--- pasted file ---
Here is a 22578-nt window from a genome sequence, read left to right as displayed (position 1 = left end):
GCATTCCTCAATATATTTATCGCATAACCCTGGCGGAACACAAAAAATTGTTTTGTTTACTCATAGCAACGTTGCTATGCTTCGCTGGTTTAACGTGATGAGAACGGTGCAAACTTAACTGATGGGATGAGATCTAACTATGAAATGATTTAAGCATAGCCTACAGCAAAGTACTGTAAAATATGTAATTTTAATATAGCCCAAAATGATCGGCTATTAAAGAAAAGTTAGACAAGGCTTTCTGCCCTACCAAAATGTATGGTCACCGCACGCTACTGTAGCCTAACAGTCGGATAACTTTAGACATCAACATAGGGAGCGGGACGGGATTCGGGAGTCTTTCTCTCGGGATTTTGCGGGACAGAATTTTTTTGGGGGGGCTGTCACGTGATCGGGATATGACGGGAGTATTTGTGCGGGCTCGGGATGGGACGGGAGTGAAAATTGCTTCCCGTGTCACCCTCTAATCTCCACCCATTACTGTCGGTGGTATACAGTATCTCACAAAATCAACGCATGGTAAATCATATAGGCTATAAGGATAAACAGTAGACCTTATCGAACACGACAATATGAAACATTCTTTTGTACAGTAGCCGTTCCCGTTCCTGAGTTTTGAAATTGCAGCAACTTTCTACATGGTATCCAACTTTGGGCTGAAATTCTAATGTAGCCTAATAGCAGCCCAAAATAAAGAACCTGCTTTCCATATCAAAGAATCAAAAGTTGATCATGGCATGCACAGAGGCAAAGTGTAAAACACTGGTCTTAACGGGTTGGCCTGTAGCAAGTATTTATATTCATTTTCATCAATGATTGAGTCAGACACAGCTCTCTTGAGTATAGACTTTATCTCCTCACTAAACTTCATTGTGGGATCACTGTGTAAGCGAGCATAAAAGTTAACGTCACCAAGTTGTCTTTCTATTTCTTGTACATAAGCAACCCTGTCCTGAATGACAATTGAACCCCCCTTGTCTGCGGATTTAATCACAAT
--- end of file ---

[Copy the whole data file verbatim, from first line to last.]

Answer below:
Here is a 22578-nt window from a genome sequence, read left to right as displayed (position 1 = left end):
GCATTCCTCAATATATTTATCGCATAACCCTGGCGGAACACAAAAAATTGTTTTGTTTACTCATAGCAACGTTGCTATGCTTCGCTGGTTTAACGTGATGAGAACGGTGCAAACTTAACTGATGGGATGAGATCTAACTATGAAATGATTTAAGCATAGCCTACAGCAAAGTACTGTAAAATATGTAATTTTAATATAGCCCAAAATGATCGGCTATTAAAGAAAAGTTAGACAAGGCTTTCTGCCCTACCAAAATGTATGGTCACCGCACGCTACTGTAGCCTAACAGTCGGATAACTTTAGACATCAACATAGGGAGCGGGACGGGATTCGGGAGTCTTTCTCTCGGGATTTTGCGGGACAGAATTTTTTTGGGGGGGCTGTCACGTGATCGGGATATGACGGGAGTATTTGTGCGGGCTCGGGATGGGACGGGAGTGAAAATTGCTTCCCGTGTCACCCTCTAATCTCCACCCATTACTGTCGGTGGTATACAGTATCTCACAAAATCAACGCATGGTAAATCATATAGGCTATAAGGATAAACAGTAGACCTTATCGAACACGACAATATGAAACATTCTTTTGTACAGTAGCCGTTCCCGTTCCTGAGTTTTGAAATTGCAGCAACTTTCTACATGGTATCCAACTTTGGGCTGAAATTCTAATGTAGCCTAATAGCAGCCCAAAATAAAGAACCTGCTTTCCATATCAAAGAATCAAAAGTTGATCATGGCATGCACAGAGGCAAAGTGTAAAACACTGGTCTTAACGGGTTGGCCTGTAGCAAGTATTTATATTCATTTTCATCAATGATTGAGTCAGACACAGCTCTCTTGAGTATAGACTTTATCTCCTCACTAAACTTCATTGTGGGATCACTGTGTAAGCGAGCATAAAAGTTAACGTCACCAAGTTGTCTTTCTATTTCTTGTACATAAGCAACCCTGTCCTGAATGACAATTGAACCCCCCTTGTCTGCGGATTTAATCACAAT